UNESCO recommends Venice be added to its world heritage in danger list. The organisation says the city faces “irreversible” damage from a range of threats, including the climate crisis and mass tourism. This is not the first time UNESCO has said this.
The UN’s education, science and culture agency, UNESCO, said the Lagoon city is at risk of “irreversible” damage, and the Italian authorities need to do more to protect it.
The recommendation will be put to a meeting of UNESCO’s World Heritage Committee in Riyadh in September. The same was said in 2019 when UNESCO warned the city about the “damage caused by a steady stream of cruise ships,”. At the eleventh hour, the Italian administration banned the large ships to avoid what it called “the real risk” of the city being listed as World Heritage in Danger. ItalyNewsOnline reported on the ban of cruise ships in July 2021.
Venice’s fragile ecosystem and beautiful architecture at risk
After years of hesitation, the Italian government finally actied in 2021 to ban cruise ships and protect the lagoon city of Venice. It has also introduced the MOSE flood barrier to reduce the effect of high tides.
However, the city remains under serious threat, UNESCO warned this week.
On Monday, UNESCO proposed to include Venice and its lagoon on its World Heritage in Danger list. It said the city had not made enough progress in preventing damage from mass tourism, climate change and development projects. All the corrective measures Italy has proposed “are still insufficient.”
Not all Venice’s would-be protectors agree with the UN organisation’s proposal. Renato Brunetta leads a foundation aiming to make Venice the world’s capital of sustainability. He said the city was better equipped than most places to face today’s challenges thanks to numerous initiatives.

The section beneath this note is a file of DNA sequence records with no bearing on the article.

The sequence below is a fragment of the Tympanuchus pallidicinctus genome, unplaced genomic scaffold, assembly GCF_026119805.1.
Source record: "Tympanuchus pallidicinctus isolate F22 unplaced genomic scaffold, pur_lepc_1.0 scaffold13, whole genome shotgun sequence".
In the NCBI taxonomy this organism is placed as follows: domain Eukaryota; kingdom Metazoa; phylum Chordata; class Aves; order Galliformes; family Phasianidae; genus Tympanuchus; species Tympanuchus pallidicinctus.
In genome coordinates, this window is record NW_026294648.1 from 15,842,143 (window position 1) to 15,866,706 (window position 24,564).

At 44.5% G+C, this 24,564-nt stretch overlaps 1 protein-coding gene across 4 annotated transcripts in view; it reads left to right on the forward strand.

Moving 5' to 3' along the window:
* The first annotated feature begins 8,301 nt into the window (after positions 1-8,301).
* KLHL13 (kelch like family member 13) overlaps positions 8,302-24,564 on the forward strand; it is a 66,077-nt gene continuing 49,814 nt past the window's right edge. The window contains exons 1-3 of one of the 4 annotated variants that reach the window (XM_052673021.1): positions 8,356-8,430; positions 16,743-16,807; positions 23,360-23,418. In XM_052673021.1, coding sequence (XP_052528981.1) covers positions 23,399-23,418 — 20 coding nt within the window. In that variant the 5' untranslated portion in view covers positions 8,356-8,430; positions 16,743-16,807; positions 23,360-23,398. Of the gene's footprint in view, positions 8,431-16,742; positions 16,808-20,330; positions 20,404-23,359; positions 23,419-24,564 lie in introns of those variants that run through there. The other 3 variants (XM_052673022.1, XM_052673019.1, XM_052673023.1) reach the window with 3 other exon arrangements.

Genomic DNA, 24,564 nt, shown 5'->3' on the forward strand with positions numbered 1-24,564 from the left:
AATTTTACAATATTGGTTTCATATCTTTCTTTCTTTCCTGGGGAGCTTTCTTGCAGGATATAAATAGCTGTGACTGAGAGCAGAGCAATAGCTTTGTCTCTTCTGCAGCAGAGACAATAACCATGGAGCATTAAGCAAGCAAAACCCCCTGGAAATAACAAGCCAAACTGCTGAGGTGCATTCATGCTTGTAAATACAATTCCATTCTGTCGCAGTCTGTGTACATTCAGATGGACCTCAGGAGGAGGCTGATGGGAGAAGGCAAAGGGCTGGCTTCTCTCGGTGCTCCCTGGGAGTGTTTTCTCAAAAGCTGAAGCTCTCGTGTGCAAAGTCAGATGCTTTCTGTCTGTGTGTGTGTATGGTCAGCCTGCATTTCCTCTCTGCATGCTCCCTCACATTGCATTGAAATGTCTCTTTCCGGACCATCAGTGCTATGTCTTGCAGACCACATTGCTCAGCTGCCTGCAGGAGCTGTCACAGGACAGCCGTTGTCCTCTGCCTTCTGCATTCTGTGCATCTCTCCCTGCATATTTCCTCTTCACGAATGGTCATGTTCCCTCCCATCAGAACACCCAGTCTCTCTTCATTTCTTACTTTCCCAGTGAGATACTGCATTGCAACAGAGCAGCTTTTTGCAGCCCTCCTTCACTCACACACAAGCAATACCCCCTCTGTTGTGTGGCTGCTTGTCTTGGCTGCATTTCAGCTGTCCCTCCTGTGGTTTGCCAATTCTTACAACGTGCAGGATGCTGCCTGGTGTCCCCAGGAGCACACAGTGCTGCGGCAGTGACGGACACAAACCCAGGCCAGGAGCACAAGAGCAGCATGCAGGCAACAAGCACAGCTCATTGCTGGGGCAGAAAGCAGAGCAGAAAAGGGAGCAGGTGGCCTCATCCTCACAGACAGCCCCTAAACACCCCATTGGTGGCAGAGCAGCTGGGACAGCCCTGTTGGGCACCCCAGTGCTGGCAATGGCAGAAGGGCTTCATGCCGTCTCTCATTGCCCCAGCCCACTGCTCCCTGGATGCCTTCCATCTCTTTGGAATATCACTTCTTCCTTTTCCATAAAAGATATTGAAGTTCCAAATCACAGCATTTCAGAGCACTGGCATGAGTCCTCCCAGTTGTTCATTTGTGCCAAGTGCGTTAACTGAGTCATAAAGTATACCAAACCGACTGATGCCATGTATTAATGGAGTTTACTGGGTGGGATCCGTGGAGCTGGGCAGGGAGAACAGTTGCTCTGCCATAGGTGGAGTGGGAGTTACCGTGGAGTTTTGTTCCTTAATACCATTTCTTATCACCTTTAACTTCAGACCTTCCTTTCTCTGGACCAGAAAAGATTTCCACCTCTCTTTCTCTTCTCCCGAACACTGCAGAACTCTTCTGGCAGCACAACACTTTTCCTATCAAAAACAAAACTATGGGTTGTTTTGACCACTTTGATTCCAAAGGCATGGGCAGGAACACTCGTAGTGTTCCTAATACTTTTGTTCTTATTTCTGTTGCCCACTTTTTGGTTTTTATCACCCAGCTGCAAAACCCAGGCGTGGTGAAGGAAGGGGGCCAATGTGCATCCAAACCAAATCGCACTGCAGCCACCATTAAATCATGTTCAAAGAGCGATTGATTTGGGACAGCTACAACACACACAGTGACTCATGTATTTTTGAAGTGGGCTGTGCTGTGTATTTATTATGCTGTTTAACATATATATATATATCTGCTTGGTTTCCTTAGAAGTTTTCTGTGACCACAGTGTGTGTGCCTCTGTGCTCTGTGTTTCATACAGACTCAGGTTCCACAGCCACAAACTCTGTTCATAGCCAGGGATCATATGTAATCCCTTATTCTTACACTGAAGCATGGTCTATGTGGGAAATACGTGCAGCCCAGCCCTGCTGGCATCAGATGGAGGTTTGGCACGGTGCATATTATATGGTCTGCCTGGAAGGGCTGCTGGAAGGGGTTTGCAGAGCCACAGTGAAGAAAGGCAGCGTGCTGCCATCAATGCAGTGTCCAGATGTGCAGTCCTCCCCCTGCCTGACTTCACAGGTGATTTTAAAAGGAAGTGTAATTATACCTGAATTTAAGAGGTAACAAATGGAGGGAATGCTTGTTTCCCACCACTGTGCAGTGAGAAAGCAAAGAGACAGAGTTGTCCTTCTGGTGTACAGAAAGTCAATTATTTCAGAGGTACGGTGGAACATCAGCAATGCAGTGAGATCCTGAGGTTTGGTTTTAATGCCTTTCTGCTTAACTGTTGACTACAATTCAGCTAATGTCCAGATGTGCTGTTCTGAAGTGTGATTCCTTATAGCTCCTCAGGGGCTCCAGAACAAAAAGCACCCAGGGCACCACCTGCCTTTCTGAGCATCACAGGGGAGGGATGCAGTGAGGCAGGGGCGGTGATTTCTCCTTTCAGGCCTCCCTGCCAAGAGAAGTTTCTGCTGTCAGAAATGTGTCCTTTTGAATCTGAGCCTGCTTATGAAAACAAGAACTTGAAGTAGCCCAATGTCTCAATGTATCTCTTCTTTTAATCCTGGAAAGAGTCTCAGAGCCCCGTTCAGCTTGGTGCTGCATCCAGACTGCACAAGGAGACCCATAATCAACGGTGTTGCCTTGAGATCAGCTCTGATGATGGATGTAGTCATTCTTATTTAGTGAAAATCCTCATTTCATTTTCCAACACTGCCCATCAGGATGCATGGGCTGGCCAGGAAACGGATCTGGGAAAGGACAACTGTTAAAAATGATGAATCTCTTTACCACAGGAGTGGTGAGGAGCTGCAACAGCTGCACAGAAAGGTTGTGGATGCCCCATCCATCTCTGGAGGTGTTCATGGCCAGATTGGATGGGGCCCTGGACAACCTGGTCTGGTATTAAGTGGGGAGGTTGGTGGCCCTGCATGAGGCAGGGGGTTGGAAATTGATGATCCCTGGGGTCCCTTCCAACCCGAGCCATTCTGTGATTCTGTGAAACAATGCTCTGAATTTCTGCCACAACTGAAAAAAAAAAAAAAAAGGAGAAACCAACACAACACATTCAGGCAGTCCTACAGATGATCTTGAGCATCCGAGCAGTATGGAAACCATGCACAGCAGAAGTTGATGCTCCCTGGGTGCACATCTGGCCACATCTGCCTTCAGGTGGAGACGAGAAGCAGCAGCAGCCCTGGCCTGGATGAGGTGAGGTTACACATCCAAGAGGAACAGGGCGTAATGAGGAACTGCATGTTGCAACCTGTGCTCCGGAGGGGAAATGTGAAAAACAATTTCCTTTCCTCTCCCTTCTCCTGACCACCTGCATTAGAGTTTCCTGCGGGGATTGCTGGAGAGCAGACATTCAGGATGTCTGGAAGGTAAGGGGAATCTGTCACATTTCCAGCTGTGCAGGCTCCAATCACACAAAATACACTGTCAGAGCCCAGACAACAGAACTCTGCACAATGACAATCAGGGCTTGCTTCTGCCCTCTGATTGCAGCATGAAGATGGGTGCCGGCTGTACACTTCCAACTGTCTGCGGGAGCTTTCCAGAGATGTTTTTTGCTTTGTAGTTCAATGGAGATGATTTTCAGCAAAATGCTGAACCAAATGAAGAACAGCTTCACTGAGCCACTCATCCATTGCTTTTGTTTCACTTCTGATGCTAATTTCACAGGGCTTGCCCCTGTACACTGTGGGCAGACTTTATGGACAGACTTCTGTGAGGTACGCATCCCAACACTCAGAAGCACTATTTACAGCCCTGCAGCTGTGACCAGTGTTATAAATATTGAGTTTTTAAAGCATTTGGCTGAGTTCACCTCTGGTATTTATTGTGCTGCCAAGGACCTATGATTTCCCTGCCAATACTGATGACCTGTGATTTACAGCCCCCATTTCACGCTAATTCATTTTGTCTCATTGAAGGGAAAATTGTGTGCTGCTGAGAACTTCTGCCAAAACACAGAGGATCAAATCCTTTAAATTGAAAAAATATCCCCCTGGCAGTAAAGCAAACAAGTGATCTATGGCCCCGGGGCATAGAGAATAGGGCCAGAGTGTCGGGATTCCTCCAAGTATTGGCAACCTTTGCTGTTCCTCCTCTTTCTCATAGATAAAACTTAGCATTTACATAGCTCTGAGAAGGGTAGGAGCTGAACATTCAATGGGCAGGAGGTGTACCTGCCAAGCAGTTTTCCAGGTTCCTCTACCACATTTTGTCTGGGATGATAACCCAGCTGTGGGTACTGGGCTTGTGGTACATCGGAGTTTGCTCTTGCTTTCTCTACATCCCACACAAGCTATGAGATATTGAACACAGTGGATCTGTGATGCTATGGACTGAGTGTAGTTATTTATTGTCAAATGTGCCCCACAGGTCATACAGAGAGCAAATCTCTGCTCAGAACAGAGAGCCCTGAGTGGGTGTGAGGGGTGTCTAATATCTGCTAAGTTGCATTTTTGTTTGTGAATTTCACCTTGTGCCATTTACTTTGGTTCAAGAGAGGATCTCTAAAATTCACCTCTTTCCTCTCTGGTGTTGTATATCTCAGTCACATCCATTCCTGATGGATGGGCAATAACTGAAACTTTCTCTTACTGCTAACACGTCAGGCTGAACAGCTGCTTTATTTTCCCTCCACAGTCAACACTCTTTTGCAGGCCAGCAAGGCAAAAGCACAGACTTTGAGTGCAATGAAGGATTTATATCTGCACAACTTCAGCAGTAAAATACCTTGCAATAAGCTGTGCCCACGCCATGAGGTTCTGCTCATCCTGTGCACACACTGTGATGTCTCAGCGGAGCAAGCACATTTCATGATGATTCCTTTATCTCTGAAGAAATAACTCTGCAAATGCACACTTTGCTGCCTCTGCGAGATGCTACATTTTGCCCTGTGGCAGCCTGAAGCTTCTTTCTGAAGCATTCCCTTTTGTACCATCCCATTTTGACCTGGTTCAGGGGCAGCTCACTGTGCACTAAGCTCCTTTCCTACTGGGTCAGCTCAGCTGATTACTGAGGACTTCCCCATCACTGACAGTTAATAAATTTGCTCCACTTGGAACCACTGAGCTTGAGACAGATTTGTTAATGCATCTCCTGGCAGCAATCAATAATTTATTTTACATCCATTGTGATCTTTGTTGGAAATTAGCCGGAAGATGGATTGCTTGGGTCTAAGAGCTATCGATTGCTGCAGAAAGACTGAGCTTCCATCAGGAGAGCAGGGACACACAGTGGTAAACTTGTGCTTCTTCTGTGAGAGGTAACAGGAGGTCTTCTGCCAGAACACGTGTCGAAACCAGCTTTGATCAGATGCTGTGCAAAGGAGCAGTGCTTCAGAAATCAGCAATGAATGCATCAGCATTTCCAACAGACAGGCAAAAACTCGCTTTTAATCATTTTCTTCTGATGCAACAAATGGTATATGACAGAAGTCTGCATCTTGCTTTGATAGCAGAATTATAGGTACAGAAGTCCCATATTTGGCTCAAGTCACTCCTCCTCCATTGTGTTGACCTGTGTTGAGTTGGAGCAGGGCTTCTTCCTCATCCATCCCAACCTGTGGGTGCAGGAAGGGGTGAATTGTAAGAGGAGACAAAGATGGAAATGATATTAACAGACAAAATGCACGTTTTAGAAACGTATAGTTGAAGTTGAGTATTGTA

“Venice has been a more fragile city than the others,” he said. “Paradoxically now it’s the most secure.”
On the other hand, climate activists say Venice and Italy should not miss this opportunity to protect the city.
UNESCO’s recommendation is not yet final: It will go to a vote next month at the World Heritage Committee, made up of 21 member states, including Italy.
Not the first time the endangered list has loomed large
In 2019 UNESCO warned the city about the “damage caused by a steady stream of cruise ships,”. Finally, in 2021, the government banned the ships to avoid what it called “the real risk” of the city being listed as World Heritage in Danger.
The MOSE flood barrier is not complete, UNESCO said, and needs modernisation and maintenance. The organisation acknowledges there are projects in the pipeline, but that they are slow and need to continue apace. It also urged authorities to reduce pollution at the nearby industrial port of Marghera. It is to this port, which many cruise ships are diverted with smaller boats shuttling tourists into the city.
UNESCO also said Italy had not responded to its invitation to collaborate on corrective measures it had previously requested.
Mass tourism is both a blessing and a curse for Venice. The large numbers have led to a reduction in permanent residents in the city, and cruise ships are a main method of transport to the city. During summer months, movement through the city is very difficult as the narrow lanes become highly congested. However, tourism now keeps the city’s economy afloat.
A tourist ticketing system has been floated numerous times, but has still yet to be implemented. This despite the mayor’s insistence it would start on 16th January this year.
It will be interesting to see just what the Venetian and Italian authorities resort to this time to delay the inclusion of Venice on the World Heritage in Danger list.